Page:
Continuous versus rotational grazing, again: Another perspective from meta-analysis

In an effort to close the continuous- (CG) versus rotational-grazing (RG) debate that has occupied rangeland management discussions for over a century, Briske et al. (2008) reviewed 47 peer-reviewed journal articles from 1950-2007 comparing CG with various RG systems. The authors used vote counting to tally the number of studies that found significantly greater, equal, or lower production for CG relative to RG for three response variables: animal production (AP, both in kg/head and kg/ha) and plant production (PP, kg /ha). They concluded grazing research does not show these two systems produce different results, and as such advocates for RG are likely relying on anecdotal observations. However, a quantitative meta-analysis of the same studies revealed differences not previously detected by the vote-counting method. Animal production was on average higher for CG than RG, but multivariate regression instances in which RG may outperform CG. Anecdotal observations that animal production may be higher under RG than CG in highly stochastic or arid climates was supported at the ranch scale (large scale, commercial-sized operations), but not at the research scale (small-scale, plots-scale studies), suggesting size of operation/observation plays an important role in detection of productivity outcomes. Increased seasonality of temperature was also strongly significant, showing higher productivity for RG systems relative to CG as seasonality increased. However, limited numbers of large-scale experiments in arid environments (8) included in the 2008 paper make conclusive statements regarding grazing system effectiveness difficult. These results suggest the possibility of RG outperforming CG for animal production at large scales in less constant, arid climates – where most livestock grazing occurs.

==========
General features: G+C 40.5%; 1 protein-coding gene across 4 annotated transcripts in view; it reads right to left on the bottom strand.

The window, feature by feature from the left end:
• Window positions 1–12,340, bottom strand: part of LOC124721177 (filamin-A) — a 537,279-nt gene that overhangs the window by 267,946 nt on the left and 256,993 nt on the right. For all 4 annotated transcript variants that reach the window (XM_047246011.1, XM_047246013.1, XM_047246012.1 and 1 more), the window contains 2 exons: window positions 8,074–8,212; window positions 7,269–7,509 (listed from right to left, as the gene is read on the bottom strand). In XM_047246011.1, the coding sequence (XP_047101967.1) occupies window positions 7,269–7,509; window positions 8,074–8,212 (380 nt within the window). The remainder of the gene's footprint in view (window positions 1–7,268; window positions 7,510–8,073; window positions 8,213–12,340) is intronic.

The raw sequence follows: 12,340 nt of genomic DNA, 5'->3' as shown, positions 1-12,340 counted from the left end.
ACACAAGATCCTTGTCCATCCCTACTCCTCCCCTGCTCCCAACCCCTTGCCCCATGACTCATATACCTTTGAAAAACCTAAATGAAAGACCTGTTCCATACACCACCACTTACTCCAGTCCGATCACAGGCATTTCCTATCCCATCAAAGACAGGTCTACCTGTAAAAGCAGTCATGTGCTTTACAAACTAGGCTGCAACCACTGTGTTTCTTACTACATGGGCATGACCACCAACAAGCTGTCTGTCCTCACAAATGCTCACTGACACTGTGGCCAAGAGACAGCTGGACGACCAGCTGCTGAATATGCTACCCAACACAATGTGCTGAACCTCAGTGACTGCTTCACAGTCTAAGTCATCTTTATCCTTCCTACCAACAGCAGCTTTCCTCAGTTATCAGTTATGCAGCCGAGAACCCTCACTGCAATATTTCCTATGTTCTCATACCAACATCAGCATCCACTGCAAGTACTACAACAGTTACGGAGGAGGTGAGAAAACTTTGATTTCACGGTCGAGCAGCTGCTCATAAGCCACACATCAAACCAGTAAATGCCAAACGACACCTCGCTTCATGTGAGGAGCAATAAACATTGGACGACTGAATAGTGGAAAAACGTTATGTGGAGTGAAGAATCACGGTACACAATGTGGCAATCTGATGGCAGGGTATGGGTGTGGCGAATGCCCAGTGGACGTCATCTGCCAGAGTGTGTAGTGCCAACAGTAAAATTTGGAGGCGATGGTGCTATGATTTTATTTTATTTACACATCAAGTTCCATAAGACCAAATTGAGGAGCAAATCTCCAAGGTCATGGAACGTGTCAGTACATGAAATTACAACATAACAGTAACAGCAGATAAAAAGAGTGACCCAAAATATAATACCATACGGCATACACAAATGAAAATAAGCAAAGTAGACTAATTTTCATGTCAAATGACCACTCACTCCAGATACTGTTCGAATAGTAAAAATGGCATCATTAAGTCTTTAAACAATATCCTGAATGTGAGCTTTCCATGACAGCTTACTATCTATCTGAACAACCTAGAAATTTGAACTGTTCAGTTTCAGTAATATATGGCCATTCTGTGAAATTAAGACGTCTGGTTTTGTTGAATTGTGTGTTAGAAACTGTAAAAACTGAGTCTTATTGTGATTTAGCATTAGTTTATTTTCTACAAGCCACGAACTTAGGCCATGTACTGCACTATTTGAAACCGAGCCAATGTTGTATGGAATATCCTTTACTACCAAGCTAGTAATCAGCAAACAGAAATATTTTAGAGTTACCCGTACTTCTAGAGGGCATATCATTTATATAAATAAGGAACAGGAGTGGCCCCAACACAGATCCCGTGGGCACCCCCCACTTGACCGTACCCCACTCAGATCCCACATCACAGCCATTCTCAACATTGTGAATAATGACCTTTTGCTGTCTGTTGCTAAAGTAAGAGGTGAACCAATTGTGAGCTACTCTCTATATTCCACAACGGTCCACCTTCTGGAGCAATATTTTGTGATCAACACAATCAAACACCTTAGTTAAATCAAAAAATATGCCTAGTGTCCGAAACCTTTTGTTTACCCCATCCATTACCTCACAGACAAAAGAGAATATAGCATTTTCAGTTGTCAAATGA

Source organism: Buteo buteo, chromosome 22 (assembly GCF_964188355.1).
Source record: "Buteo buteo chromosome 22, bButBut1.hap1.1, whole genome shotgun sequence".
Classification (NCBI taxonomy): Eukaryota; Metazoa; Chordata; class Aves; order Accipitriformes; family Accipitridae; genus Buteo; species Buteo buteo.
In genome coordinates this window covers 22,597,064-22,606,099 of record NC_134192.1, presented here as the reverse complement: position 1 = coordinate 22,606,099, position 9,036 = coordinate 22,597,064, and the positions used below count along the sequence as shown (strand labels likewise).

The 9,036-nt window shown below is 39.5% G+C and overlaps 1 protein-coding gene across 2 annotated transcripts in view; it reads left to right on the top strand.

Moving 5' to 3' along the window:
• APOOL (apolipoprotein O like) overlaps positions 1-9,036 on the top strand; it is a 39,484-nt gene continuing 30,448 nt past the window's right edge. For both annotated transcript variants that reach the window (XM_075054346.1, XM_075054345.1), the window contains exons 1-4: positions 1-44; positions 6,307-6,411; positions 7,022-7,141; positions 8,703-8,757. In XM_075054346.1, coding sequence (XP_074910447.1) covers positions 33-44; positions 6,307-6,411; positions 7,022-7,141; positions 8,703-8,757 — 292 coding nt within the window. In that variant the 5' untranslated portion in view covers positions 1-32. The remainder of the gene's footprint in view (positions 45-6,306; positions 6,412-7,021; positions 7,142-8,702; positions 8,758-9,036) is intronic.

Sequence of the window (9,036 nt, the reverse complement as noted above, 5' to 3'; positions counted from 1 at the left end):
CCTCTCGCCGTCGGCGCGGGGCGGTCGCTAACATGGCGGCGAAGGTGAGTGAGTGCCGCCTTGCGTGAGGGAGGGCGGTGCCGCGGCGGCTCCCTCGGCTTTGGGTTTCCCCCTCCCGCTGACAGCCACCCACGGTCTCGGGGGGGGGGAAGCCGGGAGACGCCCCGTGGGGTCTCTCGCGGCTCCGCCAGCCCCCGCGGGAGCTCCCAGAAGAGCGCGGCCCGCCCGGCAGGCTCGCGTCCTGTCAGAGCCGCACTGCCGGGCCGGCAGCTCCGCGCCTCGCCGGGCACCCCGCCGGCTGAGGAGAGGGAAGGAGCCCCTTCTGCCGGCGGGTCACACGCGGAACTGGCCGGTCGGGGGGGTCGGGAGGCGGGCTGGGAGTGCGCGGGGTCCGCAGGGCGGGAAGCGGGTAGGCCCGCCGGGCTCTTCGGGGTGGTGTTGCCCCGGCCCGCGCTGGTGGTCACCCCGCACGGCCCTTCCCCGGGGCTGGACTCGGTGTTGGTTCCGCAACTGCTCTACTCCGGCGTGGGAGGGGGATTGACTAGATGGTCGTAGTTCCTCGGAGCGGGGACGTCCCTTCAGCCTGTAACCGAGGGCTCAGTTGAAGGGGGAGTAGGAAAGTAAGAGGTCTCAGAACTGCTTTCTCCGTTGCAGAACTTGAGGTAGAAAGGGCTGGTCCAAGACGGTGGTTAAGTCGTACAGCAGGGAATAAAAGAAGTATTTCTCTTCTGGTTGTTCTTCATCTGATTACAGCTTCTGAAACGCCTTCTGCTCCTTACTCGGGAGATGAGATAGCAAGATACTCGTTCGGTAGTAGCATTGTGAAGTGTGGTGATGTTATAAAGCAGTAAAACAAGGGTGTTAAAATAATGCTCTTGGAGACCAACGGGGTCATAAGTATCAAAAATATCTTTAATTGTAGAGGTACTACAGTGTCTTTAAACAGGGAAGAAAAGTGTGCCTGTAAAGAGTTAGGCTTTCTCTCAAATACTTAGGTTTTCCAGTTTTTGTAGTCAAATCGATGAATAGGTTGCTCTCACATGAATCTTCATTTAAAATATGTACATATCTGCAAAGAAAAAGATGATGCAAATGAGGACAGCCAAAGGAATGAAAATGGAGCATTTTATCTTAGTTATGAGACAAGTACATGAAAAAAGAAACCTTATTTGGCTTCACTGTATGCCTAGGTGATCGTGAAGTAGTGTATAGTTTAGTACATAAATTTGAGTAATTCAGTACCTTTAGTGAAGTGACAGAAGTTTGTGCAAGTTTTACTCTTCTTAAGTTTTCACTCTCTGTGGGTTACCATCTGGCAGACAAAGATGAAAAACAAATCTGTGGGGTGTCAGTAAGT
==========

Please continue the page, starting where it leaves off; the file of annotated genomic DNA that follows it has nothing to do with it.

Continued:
Effects of high-density, short-duration planned livestock grazing on soil carbon sequestration potentials in a coastal California mixed grassland

Here you will find a link to my master’s thesis focusing on the effects of holistic planned grazing on soil chemistry, as compared to ungrazed plots. An undergraduate student followed up on my work (I was not involved in any way, but it is an interesting follow-up!): If you have any questions, please feel…